What is a plant's respiratory system

Definition In living beings, breathing is the absorption of oxygen and the release of carbon dioxide and water. Breathing occurs in humans, in all animals, green plants and some fungi and bacteria. It is vital for these living beings and takes place all the time.

A distinction is made between internal and external breathing. Internal and external breathing are two different processes. Internal respiration is also called cellular respiration. It includes the metabolic processes for generating energy in the cells. The cell absorbs oxygen, which is needed to convert carbohydrates, proteins and fats into water and carbon dioxide. This process is a form of dissimilation. This releases energy. In most cells, internal respiration takes place in special cell components. These cell components are called mitochondria. The waste product carbon dioxide is given off again by the cell. Cell respiration occurs in almost all living things in every living cell.

In multicellular, more highly developed organisms, the carbon dioxide released by the cells must be excreted from the body. It is transported away in the body and released into the environment via the respiratory organs. At the same time, oxygen is absorbed by the respiratory organs and transported to the cells. This gas exchange between the living being and its environment is called external respiration. Humans breathe with their lungs, fish with gills and insects through a system of tubes, the so-called tracheal system. More developed plants breathe through tiny stomata on the underside of the leaves.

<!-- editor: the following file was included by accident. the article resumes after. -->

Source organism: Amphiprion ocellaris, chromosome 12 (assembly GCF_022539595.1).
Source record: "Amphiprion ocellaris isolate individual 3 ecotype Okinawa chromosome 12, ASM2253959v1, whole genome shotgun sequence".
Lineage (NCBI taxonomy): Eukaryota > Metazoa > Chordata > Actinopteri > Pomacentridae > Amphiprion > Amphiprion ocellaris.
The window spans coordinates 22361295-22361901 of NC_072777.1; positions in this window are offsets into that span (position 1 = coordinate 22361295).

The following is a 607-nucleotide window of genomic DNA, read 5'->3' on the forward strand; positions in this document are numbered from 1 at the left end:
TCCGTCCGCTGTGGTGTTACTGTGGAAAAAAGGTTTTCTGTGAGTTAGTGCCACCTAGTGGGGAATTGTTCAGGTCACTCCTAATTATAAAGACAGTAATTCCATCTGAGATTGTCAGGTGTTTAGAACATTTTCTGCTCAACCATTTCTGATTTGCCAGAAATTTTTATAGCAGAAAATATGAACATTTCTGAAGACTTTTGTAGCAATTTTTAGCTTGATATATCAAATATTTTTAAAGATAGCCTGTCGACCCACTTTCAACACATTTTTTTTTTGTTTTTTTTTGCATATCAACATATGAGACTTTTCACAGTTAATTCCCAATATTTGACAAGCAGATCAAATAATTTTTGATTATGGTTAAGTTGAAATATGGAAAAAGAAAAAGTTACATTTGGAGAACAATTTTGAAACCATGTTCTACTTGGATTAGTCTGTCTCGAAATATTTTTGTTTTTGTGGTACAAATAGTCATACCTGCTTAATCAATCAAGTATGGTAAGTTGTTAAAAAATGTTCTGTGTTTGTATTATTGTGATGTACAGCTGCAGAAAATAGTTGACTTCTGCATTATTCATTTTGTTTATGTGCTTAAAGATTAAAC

Photosynthesis is a metabolic process that is the reverse of cellular respiration. In the process, carbon dioxide is absorbed, energy is consumed and oxygen is given off.